Protection from cyber attacks
Recently, both globally and locally, frequent cyber attacks of companies have turned into common events, which might produce serious consequences, from financial and brand image point of view.
Therefore, as a continuation of the happenings taking place in October, which has been named cyber security awareness month, HALKBANK AD Skopje stays committed to dedicating part of its time to provide basic cyber-related education to its clients.
Reading this message will not take up more than 5 minutes of your time, but in turn, it can save you from wasting your precious time and finances.
Of course, all recommendations of technical natures, such as the use and the regular updating of your antivirus software, the rules applying to the protective network (the firewall), the upgrading of the OS and apps you are using remain in place, being essential pillars of the protective system against cyber attacks. Nevertheless, the weakest link in the overall chain of defense and protection is undoubtedly the human factor. This is also well known to malicious users and their intent is clearly to take advantage of this fact.
That is why we have decided to look at some of the most common attacks which are being employed currently, so you can be well informed of the recent developments, and thus, help protect yourself better.
1. Man-in-the-middle attack
One of the most common cyber attacks entailing rather large financial consequences is the attack conducted through intrusion into computer systems, interception and altering electronic messages, supplying new and altering existing invoices, introducing new and different bank instructions for payments etc.
An intrusion into communications via email is an event in which clients are being sent new invoices from an existing supplier in which payment instructions have been altered. Such alteration usually include changes to the bank account/IBAN to other banks in the same country, in banks abroad, or even alteration of the name of payment beneficiary abroad.
Therefore, we recommend that you pay great deal of attention to payment instructions received in your invoices or separately and always verify the validity and authenticity of instructions through a communication medium other than email communication, such as phone call, text or through social networks.
The same applies to the instructions that you are sending to your clients via email, and we recommend that you verify the validity and authenticity of instructions through a medium other than your email.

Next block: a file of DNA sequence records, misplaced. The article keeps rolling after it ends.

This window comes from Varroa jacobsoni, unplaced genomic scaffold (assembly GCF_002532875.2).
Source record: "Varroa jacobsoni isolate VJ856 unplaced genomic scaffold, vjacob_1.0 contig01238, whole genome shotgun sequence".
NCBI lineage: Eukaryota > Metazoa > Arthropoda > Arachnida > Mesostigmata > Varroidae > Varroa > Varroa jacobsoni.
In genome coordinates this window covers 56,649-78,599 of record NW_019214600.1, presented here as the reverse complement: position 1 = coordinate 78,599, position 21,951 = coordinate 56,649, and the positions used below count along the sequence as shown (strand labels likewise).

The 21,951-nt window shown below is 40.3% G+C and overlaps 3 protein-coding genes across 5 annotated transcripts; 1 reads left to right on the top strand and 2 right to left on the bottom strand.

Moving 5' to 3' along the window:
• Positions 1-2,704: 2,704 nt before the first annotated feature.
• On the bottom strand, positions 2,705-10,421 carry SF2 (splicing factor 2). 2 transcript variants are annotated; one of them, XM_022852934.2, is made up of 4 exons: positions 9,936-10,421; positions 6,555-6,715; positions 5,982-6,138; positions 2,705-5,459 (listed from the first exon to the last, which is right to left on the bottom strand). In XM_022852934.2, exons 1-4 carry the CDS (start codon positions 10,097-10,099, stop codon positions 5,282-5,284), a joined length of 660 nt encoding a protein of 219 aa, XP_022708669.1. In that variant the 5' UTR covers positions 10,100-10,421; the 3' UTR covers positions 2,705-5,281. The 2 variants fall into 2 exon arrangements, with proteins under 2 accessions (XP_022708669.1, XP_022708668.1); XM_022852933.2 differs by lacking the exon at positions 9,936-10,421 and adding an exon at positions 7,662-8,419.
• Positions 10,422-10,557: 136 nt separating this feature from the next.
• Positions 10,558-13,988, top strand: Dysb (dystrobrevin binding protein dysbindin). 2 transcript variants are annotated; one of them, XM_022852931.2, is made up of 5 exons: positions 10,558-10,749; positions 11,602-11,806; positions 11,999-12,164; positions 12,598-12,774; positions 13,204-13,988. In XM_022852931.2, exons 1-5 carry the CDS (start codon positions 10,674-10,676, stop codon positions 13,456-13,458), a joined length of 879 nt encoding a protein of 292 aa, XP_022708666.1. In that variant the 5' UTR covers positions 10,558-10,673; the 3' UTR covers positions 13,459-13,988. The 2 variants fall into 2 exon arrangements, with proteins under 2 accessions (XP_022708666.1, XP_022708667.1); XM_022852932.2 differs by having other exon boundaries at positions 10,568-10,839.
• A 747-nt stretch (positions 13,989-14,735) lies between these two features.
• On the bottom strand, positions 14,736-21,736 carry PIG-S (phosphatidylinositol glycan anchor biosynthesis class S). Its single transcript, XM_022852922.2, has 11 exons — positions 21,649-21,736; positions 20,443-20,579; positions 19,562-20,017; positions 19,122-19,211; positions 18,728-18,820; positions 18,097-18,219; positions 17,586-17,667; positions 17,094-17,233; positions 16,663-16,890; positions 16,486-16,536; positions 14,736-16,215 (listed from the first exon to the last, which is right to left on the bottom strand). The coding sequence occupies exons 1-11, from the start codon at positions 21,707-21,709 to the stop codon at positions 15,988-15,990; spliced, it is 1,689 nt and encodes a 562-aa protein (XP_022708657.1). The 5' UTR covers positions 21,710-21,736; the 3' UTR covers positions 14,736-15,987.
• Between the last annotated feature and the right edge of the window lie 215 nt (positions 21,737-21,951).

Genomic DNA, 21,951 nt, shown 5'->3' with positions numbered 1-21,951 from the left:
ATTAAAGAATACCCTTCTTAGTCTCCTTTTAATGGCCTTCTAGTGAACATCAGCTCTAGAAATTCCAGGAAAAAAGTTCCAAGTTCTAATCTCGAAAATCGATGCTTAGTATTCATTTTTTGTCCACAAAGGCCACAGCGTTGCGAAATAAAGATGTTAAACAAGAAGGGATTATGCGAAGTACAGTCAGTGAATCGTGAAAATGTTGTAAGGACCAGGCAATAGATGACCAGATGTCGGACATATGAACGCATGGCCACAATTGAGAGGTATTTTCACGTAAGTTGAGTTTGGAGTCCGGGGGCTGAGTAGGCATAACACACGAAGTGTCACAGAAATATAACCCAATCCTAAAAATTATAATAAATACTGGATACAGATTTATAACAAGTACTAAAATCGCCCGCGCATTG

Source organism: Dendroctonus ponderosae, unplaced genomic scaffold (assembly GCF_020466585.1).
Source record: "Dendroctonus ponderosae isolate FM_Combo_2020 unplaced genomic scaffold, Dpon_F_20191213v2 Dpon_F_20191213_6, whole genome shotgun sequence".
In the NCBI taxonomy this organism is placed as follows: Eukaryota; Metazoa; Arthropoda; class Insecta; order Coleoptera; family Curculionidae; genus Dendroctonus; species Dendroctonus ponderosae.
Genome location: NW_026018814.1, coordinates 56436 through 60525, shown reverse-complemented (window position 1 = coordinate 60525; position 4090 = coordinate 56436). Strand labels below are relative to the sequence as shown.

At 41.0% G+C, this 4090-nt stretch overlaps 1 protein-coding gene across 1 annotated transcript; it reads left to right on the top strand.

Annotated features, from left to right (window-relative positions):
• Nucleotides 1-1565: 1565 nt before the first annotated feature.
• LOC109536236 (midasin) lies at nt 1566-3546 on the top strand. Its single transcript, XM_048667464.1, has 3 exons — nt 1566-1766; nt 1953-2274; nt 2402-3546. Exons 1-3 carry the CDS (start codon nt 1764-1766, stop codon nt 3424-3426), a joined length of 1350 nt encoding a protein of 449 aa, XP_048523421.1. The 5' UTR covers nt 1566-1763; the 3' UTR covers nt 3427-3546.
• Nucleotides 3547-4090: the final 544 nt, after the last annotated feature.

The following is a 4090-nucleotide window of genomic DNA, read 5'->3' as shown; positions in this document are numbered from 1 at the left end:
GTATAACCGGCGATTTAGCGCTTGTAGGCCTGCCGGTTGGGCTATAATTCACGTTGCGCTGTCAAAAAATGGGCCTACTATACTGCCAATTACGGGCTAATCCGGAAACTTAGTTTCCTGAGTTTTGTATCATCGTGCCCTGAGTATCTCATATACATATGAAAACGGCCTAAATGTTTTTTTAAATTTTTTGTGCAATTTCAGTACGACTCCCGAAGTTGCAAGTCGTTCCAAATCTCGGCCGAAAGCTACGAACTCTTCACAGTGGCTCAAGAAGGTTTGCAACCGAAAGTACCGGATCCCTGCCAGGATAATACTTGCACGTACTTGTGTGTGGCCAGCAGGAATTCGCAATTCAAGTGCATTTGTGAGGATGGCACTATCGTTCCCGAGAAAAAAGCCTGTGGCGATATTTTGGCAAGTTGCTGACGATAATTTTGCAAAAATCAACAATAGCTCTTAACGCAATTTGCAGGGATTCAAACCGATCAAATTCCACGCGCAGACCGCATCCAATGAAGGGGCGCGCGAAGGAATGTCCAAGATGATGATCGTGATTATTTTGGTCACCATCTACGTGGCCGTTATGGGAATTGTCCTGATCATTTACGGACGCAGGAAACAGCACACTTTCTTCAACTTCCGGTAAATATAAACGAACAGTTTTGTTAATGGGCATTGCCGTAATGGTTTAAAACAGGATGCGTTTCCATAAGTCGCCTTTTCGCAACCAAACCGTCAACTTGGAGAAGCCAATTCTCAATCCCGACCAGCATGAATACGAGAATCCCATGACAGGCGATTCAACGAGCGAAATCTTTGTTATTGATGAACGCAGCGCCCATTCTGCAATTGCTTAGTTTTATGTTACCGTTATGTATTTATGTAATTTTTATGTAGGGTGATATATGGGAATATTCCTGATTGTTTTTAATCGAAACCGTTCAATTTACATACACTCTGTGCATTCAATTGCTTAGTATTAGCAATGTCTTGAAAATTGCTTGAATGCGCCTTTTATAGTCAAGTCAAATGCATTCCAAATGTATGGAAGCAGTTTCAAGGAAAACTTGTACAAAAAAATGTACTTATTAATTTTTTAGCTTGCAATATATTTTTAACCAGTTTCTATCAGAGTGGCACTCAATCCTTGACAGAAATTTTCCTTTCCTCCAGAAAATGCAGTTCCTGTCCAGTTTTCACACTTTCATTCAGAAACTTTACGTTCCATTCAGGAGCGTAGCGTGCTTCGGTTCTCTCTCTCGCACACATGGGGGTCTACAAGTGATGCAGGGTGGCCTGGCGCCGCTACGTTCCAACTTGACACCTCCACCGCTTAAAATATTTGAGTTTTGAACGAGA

2. Spoofing attack or identity fraud
Lately, there have been many events in which clients are sent an email which, at first glance, looks like a completely valid notification email from their bank or other institution which they know well and trust. However, once checked in details, such email clearly contains some unusual parameters, based on which it can be concluded that it is invalid.
The most common examples of that kind are as follows (we will start from the simplest ones and we will go up to some of the most complicated ones):
- A client does not expect an email with such contents, simply because if you do not have an account with a given bank, that bank would not have sent you an email.
- In addition, if you have not made any transactions recently, then it is unlikely that you will be sent a confirmation for a transaction that has taken place.
In these two examples above, email are usually sent with an attachment (excel, word, pdf, zip, 7z…) containing the malicious software (virus, Trojan…). In such cases, it is possible that a regular message that has previously been sent by the bank to any of its clients is used as a vector to propagate malicious software. DO NOT OPEN THE DOCUMENT!!!
3. Phishing attacks
Phishing is well-thought scam whose final objective is to collect sensitive data, most often digital marks for personal identification, such as user names and passwords, card PIN codes or PIN codes used to access digital certificates. In such events, the scammer masks itself to look like a trustworthy entity in the electronic communication with whom the user has already communicated.
- Email asking you to enter your personal data, such as: user's password, PIN code to your card, single-use codes and other personal data.
If any of the above occurs, irrespectively whether such person is contacting you by phone, email or is trying to assist you in solving any type of technical issue, please terminate the communication with that person immediately and inform the Customer Support of the Bank.
We truly hope that the information we have shared here will prove to be useful.
It’s all about the people.
HALKBANK AD Skopje